Gaethje vs. Holloway is just the third official BMF Title bout and it’ll mark the first time a fighter has attempted to defend the symbolic championship.


Simply put, neither fighter seems capable of putting on a boring fight.

Essentially, the BMF titleholder and any fighter deemed worthy enough to compete for it, displays a certain type of mindset not all who step into the Octagon possess. A willingness to go out on one’s shield. Athletes equipped with elite skill sets who enjoy, or even prefer, getting into an old-fashioned brawl. They rarely if ever play it safe, even when ahead on the scorecards. Fighters who’d be dissatisfied using superior technique to cruise to a victory that left the fans wanting more. These kinds of fighters don’t run out the clock, they run up the score and do it with a hardened pizzazz.

They don’t merely win fights. They win the crowd’s approval.

Gaethje vs. Holloway offers a tantalizing style matchup for fight fans that, if it lives up to its high-octane potential, could take pole position in the 2024 Fight of the Year race.

Gaethje, 35, made his UFC debut in July 2017 and already has 12 fight night awards in his 12 appearances (seven Fight of the Night, five Performance of the Night). His dozen performance bonuses are the fifth-most all-time in the UFC lightweight division.

His battles over the years with Poirier, Michael Johnson, Eddie Alvarez, Edson Barboza, Tony Ferguson, Michael Chandler and others added to his legend. Win or lose, this meeting with Holloway should do the same.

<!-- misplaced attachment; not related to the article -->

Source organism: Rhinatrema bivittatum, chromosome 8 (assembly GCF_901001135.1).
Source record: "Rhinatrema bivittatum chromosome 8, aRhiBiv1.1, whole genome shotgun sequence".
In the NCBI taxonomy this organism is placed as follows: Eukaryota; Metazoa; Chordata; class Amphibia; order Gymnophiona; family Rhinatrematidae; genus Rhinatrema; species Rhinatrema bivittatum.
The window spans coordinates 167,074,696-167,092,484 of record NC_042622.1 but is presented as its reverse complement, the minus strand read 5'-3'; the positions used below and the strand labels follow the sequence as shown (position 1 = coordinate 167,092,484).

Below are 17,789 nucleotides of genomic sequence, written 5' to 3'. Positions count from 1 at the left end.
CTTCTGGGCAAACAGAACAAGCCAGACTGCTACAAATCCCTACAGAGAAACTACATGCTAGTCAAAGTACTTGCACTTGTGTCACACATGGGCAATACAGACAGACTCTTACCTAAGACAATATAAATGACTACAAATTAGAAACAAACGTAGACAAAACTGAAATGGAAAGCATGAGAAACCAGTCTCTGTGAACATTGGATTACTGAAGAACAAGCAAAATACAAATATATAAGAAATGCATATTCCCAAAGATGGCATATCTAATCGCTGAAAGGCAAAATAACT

“I think there’s a very good chance we’re both going to take some damage,” Gaethje told Aaron Bronsteter. “Hopefully neither of us take chronic damage; we’re going to be trying to inflict that on each other. I love this game because anything can happen at any moment. I plan for a war. I prepare for a war, and if I knock him out in the second round like I did Poirier and I surprise myself then there’s no better feeling. It can’t be matched.”

Gaethje has only gone the distance twice in his UFC career. His patented celebration after sending his opponents to the shadow realm is to climb to the top of the cage and do a backflip onto the canvas. The cherry on top of a violent sundae.

His 7.35 significant strikes landed per minute is the best among lightweights and his 60.3 per cent striking accuracy is behind only reigning lightweight champion Islam Makhachev, plus he can take a wicked shot and in recent years has greatly improved his defensive acumen.